A bill that would make same-sex marriage illegal in North Carolina has fallen at the first hurdle
Earlier this week
, Republican lawmakers introduced the the ‘Uphold Historical Marriage Act’, in order to change the state’s constitution and declare that “Marriages between persons of the same gender not valid.”
The text of the bill quoted a bible verse in an attempt to justify the reversal of the supreme court decision: “the decree of Almighty God that ‘a man shall leave his father and his mother and hold fast to his wife, and they shall become one flesh. (Genesis 2:24, ESV)’”
However, Tim Moore, Speaker of the House for the North Carolina House of Representatives, confirmed yesterday that the bill would not be going any further: “There are strong constitutional concerns with this legislation given that the U.S. Supreme Court has firmly ruled on the issue, therefore House Bill 780 will be referred to the House Rules Committee and will not be heard”
Marriage equality came to all 50 US states in June 2015 after a supreme court ruling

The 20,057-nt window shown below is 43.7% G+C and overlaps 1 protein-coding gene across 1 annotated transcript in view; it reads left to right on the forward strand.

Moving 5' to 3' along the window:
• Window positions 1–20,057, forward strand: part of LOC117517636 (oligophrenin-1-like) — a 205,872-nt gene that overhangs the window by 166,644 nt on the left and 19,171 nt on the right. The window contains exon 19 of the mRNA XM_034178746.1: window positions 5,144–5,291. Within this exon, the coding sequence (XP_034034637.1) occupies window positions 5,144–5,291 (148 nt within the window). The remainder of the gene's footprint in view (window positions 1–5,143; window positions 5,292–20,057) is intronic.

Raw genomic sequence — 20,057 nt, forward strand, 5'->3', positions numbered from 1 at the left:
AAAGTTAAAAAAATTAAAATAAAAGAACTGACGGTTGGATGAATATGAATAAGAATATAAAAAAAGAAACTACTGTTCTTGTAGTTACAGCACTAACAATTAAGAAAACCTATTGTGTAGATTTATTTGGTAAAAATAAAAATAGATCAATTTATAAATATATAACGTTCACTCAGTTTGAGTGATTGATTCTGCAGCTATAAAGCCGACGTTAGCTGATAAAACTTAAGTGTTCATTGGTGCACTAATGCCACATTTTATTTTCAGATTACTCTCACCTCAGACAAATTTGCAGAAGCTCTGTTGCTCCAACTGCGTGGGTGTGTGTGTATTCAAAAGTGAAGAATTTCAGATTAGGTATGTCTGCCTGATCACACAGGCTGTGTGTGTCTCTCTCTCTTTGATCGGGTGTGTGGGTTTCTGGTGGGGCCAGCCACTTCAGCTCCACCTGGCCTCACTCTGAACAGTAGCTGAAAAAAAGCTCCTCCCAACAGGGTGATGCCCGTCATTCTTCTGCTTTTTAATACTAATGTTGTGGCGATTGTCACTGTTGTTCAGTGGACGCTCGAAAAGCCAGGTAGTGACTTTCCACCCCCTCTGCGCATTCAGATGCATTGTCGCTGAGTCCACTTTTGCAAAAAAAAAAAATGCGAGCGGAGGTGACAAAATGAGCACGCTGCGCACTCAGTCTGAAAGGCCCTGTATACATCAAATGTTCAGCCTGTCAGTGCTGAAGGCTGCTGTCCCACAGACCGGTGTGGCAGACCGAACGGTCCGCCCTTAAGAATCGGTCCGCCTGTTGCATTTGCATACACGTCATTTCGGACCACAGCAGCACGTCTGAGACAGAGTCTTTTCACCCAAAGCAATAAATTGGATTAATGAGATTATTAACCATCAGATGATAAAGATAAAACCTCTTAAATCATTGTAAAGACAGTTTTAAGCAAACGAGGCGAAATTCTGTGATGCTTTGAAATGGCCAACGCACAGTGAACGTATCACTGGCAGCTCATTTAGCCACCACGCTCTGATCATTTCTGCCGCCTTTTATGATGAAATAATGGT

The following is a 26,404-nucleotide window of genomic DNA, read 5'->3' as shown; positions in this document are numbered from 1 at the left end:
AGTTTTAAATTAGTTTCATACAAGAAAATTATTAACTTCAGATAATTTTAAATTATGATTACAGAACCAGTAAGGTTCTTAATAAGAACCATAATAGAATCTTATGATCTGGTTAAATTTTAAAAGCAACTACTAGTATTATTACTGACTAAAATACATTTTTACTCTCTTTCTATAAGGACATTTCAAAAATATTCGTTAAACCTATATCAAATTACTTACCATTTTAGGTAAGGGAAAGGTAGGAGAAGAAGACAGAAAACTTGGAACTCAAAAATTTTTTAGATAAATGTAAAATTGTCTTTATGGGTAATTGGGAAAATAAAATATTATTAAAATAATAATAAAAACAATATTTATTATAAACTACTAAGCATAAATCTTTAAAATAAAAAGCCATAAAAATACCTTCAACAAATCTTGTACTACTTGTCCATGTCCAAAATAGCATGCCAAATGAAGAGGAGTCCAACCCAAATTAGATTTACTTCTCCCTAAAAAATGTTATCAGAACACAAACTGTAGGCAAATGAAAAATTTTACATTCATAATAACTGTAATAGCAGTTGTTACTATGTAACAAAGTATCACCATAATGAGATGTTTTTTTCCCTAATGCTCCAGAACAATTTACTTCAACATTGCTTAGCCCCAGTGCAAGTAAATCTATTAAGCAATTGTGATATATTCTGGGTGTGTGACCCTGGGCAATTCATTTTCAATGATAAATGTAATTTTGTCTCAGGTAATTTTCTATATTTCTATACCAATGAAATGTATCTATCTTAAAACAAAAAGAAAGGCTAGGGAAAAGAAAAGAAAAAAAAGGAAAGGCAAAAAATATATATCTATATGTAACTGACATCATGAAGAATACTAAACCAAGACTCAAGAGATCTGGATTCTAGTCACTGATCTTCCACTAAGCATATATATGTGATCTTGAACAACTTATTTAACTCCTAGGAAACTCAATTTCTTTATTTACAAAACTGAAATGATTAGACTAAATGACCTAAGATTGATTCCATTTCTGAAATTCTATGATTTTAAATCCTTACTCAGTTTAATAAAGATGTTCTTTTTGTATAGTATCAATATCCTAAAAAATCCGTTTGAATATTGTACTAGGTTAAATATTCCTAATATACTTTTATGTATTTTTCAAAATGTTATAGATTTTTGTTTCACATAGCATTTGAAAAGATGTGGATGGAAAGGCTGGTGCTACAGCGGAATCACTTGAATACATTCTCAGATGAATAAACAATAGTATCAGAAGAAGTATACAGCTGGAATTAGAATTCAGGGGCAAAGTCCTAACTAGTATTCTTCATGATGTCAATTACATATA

the Obergefell v. Hodges case. The Court determined that the U.S. Constitution does require states to allow same-sex marriages, striking down existing bans in the 14 states that had yet to embrace marriage equality.
In response to the news of the bill being proposed, Chuck McGrady, a Republican in the North Carolina legislature, tweeted that a representative can propose any bill, even a "stupid one". He referenced a bill put to the House in 2011 that would give North Carolina its own currency
The ‘Uphold Historical Marriage Act' was sponsored by Republican lawmakers Larry Pittman, Michael Speciale and Carl Ford.
Last month marked the one-year anniversary
of North Carolina’s HB2 being signed into law.
The bill, which bars transgender people from using the bathroom of the gender with which they identify, has proven controversial, with several celebrities and businesses boycotting the state.
Research by economists
in North Carolina has previously shown that its anti-LGBT legislation has cost the state $560m (£461m).